As more and more people join the ranks of homeowners renting out their properties on Airbnb, municipalities around the country are grappling with how—or if—such short-term rentals should be regulated.
In Fairfax County, officials are working toward putting some specific rules on the books, after completing a survey of residents’ opinions this summer. Currently, the county allows short-term rentals only as bed-and-breakfasts in certain zoning districts, with a special exception from the county.
Fairfax County Zoning Administrator Leslie Johnson said there are no B&Bs legally registered—yet an Airbnb search for all properties in the county yields more than 300 results, indicating many people aren’t following the law. Still, she said, the county is not prosecuting anyone now and wants to avoid it.
“If we can come up with reasonable standards that protect neighbors from noise and other nuisances, we can allow for some of this,” she said. “It’s a balancing issue.”
Johnson said the county hopes to have something on the books within six months—and for now, it’s simply zoning regulations, not taxes, under consideration.
Fairfax County completed its survey of residents’ opinions on short-term rentals at the end of August, and the results indicate that overall, most respondents favor the practice in all types of dwellings. The canvass of 7,671 people—93 percent of whom characterized themselves as homeowners—indicated that nearly 82 percent approve of short-term rentals in detached, single-family homes, and nearly 63 percent believe short-term rentals should be allowed in apartments.
More than three-quarters want the county to limit the number of adult guests allowed per bedroom while nearly half (48.67 percent) said the county should not limit the number of nights per year a dwelling can be rented if the owner or renter is present, but 57.14 percent favored limits in cases where the guests would be on their own. Some 38.66 percent said residents should be present at a short-term rental while it is being used.
“We’re trying to find a balance so as to allow some of these uses,” Johnson said. “Some people say they’re retired and want to travel and allow someone to come in. There are those who want someone to come in every weekend versus someone who wants to rent out for six months.”
Johnson said Fairfax County is looking at what other jurisdictions have done for guidance. She noted that San Francisco requires that short-term rental hosts use their units as a principle residence for 275 days of the year. In Virginia, neighboring Arlington County requires a unit to be used as a residence by the owner for 181 days a year.
“They have people who go down to Florida for the winter. They didn’t want to preclude that option. Other jurisdictions have a maximum of 90 days but you can’t be there for only 30 days,” she said.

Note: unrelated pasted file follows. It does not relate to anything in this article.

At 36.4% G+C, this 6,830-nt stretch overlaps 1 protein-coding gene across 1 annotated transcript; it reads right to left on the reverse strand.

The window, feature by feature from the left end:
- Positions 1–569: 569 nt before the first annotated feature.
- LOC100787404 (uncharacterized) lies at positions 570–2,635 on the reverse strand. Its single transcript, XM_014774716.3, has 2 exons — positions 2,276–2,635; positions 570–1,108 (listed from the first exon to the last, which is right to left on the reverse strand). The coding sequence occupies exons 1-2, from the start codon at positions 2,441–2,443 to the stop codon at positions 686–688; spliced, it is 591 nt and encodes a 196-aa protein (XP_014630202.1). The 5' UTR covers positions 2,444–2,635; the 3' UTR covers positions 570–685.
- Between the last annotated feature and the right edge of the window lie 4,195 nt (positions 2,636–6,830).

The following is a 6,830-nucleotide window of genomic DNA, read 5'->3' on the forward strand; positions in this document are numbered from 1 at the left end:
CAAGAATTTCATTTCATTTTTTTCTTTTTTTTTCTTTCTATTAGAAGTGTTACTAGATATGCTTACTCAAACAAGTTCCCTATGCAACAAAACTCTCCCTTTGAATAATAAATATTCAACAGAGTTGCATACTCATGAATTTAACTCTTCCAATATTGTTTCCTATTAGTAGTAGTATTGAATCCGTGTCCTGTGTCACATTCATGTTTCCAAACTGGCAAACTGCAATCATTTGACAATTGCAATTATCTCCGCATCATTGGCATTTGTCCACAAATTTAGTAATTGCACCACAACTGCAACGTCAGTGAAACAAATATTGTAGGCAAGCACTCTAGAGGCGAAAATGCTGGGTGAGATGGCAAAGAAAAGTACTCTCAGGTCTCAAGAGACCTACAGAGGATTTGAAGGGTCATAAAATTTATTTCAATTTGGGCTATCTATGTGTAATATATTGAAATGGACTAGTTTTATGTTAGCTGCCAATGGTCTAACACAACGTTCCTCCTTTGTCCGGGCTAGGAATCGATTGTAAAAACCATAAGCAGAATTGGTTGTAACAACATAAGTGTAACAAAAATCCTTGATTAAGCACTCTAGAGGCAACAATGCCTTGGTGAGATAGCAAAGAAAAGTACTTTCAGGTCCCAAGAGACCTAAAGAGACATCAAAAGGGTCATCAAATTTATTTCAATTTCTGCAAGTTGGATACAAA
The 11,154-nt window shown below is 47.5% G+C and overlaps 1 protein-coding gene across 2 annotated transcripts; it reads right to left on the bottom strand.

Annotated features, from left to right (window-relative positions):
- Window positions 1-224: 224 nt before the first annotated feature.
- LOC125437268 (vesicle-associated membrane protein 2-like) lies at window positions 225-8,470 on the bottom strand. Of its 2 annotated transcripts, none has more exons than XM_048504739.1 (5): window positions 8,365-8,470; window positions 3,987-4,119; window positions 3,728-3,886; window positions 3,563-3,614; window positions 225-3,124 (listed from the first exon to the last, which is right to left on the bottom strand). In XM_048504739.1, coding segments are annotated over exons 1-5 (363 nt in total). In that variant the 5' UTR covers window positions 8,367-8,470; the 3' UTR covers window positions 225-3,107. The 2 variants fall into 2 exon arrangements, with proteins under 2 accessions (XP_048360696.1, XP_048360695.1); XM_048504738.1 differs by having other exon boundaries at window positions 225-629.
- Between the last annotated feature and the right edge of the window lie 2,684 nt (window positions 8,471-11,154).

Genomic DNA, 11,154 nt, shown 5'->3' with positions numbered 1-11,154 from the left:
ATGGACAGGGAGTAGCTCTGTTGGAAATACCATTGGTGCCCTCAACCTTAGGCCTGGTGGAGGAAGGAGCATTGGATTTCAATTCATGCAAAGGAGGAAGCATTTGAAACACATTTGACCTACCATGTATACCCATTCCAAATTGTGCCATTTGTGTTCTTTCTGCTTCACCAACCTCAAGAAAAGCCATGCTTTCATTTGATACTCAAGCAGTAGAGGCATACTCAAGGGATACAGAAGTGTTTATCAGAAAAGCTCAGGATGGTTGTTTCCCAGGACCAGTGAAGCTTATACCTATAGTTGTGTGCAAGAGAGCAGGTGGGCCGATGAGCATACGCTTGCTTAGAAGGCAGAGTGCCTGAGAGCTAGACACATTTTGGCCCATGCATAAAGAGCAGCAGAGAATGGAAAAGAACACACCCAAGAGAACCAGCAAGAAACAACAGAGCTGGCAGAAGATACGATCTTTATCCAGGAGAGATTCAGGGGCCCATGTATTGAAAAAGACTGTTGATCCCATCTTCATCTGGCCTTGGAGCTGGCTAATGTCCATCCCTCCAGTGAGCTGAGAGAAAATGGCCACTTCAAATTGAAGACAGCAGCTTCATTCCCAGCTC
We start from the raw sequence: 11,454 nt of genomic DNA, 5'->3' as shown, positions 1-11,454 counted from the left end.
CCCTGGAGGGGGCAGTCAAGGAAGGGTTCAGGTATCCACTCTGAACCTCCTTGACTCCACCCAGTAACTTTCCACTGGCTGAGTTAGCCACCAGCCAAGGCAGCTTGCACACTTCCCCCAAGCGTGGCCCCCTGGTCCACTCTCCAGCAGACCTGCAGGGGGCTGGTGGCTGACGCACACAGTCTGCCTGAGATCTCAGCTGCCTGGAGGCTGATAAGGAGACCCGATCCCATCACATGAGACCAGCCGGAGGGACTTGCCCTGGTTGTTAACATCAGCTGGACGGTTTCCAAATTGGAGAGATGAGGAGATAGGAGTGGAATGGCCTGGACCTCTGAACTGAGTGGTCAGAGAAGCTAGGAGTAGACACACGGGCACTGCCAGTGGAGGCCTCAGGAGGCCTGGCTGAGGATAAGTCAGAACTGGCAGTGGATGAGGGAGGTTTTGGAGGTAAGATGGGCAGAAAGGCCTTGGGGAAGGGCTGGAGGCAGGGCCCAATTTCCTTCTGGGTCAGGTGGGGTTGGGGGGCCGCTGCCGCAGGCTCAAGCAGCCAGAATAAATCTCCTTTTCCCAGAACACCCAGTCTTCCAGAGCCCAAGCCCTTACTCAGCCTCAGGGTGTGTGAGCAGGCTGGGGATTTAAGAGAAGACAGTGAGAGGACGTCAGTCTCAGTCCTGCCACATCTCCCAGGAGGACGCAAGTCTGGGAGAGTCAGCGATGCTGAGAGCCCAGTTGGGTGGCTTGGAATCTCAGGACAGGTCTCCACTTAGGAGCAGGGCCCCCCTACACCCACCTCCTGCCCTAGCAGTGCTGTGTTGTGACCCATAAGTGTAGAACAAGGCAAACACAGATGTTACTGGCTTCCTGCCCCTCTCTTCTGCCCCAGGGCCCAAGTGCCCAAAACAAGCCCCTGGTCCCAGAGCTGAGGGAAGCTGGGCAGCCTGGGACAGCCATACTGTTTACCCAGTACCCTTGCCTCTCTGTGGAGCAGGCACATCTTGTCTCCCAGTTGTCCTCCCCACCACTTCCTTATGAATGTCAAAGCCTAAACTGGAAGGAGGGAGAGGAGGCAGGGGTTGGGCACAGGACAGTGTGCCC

Parking is a major concern among residents of Fairfax County.
“When you get larger groups, say bringing families together for a reunion, you can have five, six, seven cars. We don’t want to require people to pave their property,” Johnson said.
Arlington County approved its short-term rental restrictions in December, effective Dec. 31. Paramount among the considerations was preserving neighborhood character, reducing barriers for those who want to open their homes and a way to deal with situations when problems arise.
Among the restrictions was limiting the number of lodgers to six per unit or two per bedroom per night. Requirements for smoke detectors, fire extinguishers and carbon monoxide detectors also must be met. Parties, banquets, weddings, meetings, charitable fundraising, commercial or advertising activities or gatherings that generate revenue are not allowed.
People who want to rent out their homes must apply for a no-cost permit, although that aspect may be reconsidered.
Besides residents and municipalities, the other major player in the short-term rental conversation is the hotel and motel industry—which, naturally, is worried about its bottom line.
Rosanna Maietta, senior vice president of communications for the American Hotel & Lodging Association, said only 20 percent of Airbnb’s business comes from rentals by an owner who is present.
“And hosts renting out two or more entire home units are the fastest growing segment of Airbnb’s business, generating over $1.8 billion in revenue in 2016, or 32 percent of Airbnb’s total revenue nationwide. Indeed, commercial operators are already generating 30 percent of Airbnb’s D.C.-area revenue, and the problem is inflaming, rising 134 percent in one year,” Maietta said.
“This is a business model based on the growth of commercial activity and illegal hotels—not middle-class families looking to earn a few extra dollars. And lawmakers around the country are taking notice.”
The nation’s 54,000 hotels and motels generate $600 billion in revenue annually, and $170 billion in taxes, Maietta said.
“Zoning, safety and health codes exist for a reason,” Maietta said, “and it is unfortunate that Airbnb is so eager to help individuals flout those common-sense rules.”
Airbnb spokeswoman Crystal Davis disputed the assertion.
“We know directly from our community that the large majority of our hosts are sharing space in their primary home to help pay their mortgage and make ends meet, yet the hotel industry continues to unfairly and deliberately mischaracterize these middle-class families,” she said. “If we're truly seeking productive and honest discussions around home sharing rules, these mistruths need to stop.”